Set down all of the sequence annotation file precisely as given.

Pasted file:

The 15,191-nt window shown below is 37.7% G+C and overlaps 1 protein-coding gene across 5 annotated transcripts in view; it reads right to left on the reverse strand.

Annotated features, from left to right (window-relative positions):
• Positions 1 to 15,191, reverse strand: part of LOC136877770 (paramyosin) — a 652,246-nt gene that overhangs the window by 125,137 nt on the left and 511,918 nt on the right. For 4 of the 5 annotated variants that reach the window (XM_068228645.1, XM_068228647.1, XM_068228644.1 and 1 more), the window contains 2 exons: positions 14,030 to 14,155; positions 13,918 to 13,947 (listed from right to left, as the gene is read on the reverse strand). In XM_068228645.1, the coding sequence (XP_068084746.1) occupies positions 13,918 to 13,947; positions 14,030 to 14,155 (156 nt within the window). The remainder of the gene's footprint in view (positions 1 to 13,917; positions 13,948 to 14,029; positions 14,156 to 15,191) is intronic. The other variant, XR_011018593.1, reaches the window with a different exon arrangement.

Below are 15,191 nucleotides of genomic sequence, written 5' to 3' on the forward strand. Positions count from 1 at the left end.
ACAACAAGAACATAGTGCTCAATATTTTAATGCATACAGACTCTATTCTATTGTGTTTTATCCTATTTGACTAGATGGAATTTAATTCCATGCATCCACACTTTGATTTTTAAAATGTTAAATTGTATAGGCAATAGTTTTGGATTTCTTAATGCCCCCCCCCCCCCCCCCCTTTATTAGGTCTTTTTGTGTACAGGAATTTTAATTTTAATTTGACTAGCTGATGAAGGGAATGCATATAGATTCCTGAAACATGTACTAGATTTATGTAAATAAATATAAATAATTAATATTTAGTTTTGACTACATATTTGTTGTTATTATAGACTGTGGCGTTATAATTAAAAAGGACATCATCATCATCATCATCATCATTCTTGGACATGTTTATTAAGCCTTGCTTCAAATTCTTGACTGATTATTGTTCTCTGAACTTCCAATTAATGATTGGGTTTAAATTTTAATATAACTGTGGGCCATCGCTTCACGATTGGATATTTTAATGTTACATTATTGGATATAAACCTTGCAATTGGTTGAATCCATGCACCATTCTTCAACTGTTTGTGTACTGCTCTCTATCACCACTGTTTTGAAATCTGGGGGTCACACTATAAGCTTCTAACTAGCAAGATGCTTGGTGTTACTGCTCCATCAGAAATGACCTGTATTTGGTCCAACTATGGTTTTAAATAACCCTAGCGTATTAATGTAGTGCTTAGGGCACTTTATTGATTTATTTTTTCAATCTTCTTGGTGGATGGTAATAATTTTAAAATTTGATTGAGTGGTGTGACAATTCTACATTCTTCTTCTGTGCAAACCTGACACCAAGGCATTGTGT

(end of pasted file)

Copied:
The 15,191-nt window shown below is 37.7% G+C and overlaps 1 protein-coding gene across 5 annotated transcripts in view; it reads right to left on the reverse strand.

Annotated features, from left to right (window-relative positions):
• Positions 1 to 15,191, reverse strand: part of LOC136877770 (paramyosin) — a 652,246-nt gene that overhangs the window by 125,137 nt on the left and 511,918 nt on the right. For 4 of the 5 annotated variants that reach the window (XM_068228645.1, XM_068228647.1, XM_068228644.1 and 1 more), the window contains 2 exons: positions 14,030 to 14,155; positions 13,918 to 13,947 (listed from right to left, as the gene is read on the reverse strand). In XM_068228645.1, the coding sequence (XP_068084746.1) occupies positions 13,918 to 13,947; positions 14,030 to 14,155 (156 nt within the window). The remainder of the gene's footprint in view (positions 1 to 13,917; positions 13,948 to 14,029; positions 14,156 to 15,191) is intronic. The other variant, XR_011018593.1, reaches the window with a different exon arrangement.

Below are 15,191 nucleotides of genomic sequence, written 5' to 3' on the forward strand. Positions count from 1 at the left end.
ACAACAAGAACATAGTGCTCAATATTTTAATGCATACAGACTCTATTCTATTGTGTTTTATCCTATTTGACTAGATGGAATTTAATTCCATGCATCCACACTTTGATTTTTAAAATGTTAAATTGTATAGGCAATAGTTTTGGATTTCTTAATGCCCCCCCCCCCCCCCCCCTTTATTAGGTCTTTTTGTGTACAGGAATTTTAATTTTAATTTGACTAGCTGATGAAGGGAATGCATATAGATTCCTGAAACATGTACTAGATTTATGTAAATAAATATAAATAATTAATATTTAGTTTTGACTACATATTTGTTGTTATTATAGACTGTGGCGTTATAATTAAAAAGGACATCATCATCATCATCATCATCATTCTTGGACATGTTTATTAAGCCTTGCTTCAAATTCTTGACTGATTATTGTTCTCTGAACTTCCAATTAATGATTGGGTTTAAATTTTAATATAACTGTGGGCCATCGCTTCACGATTGGATATTTTAATGTTACATTATTGGATATAAACCTTGCAATTGGTTGAATCCATGCACCATTCTTCAACTGTTTGTGTACTGCTCTCTATCACCACTGTTTTGAAATCTGGGGGTCACACTATAAGCTTCTAACTAGCAAGATGCTTGGTGTTACTGCTCCATCAGAAATGACCTGTATTTGGTCCAACTATGGTTTTAAATAACCCTAGCGTATTAATGTAGTGCTTAGGGCACTTTATTGATTTATTTTTTCAATCTTCTTGGTGGATGGTAATAATTTTAAAATTTGATTGAGTGGTGTGACAATTCTACATTCTTCTTCTGTGCAAACCTGACACCAAGGCATTGTGT